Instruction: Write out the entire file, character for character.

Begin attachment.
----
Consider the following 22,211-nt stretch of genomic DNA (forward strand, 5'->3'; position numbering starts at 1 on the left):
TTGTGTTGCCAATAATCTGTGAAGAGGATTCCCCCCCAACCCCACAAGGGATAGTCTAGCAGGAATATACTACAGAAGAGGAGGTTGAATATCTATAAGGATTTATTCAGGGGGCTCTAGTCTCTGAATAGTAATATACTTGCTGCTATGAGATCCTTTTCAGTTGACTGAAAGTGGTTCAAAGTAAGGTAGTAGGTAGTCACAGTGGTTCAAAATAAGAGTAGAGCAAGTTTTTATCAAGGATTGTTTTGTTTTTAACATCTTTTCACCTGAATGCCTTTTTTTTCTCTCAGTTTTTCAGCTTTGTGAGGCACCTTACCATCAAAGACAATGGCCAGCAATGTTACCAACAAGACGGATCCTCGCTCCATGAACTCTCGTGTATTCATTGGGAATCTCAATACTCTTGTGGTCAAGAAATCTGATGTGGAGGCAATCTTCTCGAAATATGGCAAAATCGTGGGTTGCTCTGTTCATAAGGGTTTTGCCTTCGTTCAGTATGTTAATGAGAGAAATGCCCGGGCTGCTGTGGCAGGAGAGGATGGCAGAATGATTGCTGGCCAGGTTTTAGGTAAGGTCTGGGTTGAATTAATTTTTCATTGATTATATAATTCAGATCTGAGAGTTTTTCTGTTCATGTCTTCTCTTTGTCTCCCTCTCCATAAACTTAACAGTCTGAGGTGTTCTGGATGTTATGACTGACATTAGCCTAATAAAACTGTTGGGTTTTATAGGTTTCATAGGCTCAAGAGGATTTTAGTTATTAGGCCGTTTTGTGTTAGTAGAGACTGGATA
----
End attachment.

Consider the following 22,211-nt stretch of genomic DNA (forward strand, 5'->3'; position numbering starts at 1 on the left):
TTGTGTTGCCAATAATCTGTGAAGAGGATTCCCCCCCAACCCCACAAGGGATAGTCTAGCAGGAATATACTACAGAAGAGGAGGTTGAATATCTATAAGGATTTATTCAGGGGGCTCTAGTCTCTGAATAGTAATATACTTGCTGCTATGAGATCCTTTTCAGTTGACTGAAAGTGGTTCAAAGTAAGGTAGTAGGTAGTCACAGTGGTTCAAAATAAGAGTAGAGCAAGTTTTTATCAAGGATTGTTTTGTTTTTAACATCTTTTCACCTGAATGCCTTTTTTTTCTCTCAGTTTTTCAGCTTTGTGAGGCACCTTACCATCAAAGACAATGGCCAGCAATGTTACCAACAAGACGGATCCTCGCTCCATGAACTCTCGTGTATTCATTGGGAATCTCAATACTCTTGTGGTCAAGAAATCTGATGTGGAGGCAATCTTCTCGAAATATGGCAAAATCGTGGGTTGCTCTGTTCATAAGGGTTTTGCCTTCGTTCAGTATGTTAATGAGAGAAATGCCCGGGCTGCTGTGGCAGGAGAGGATGGCAGAATGATTGCTGGCCAGGTTTTAGGTAAGGTCTGGGTTGAATTAATTTTTCATTGATTATATAATTCAGATCTGAGAGTTTTTCTGTTCATGTCTTCTCTTTGTCTCCCTCTCCATAAACTTAACAGTCTGAGGTGTTCTGGATGTTATGACTGACATTAGCCTAATAAAACTGTTGGGTTTTATAGGTTTCATAGGCTCAAGAGGATTTTAGTTATTAGGCCGTTTTGTGTTAGTAGAGACTGGATA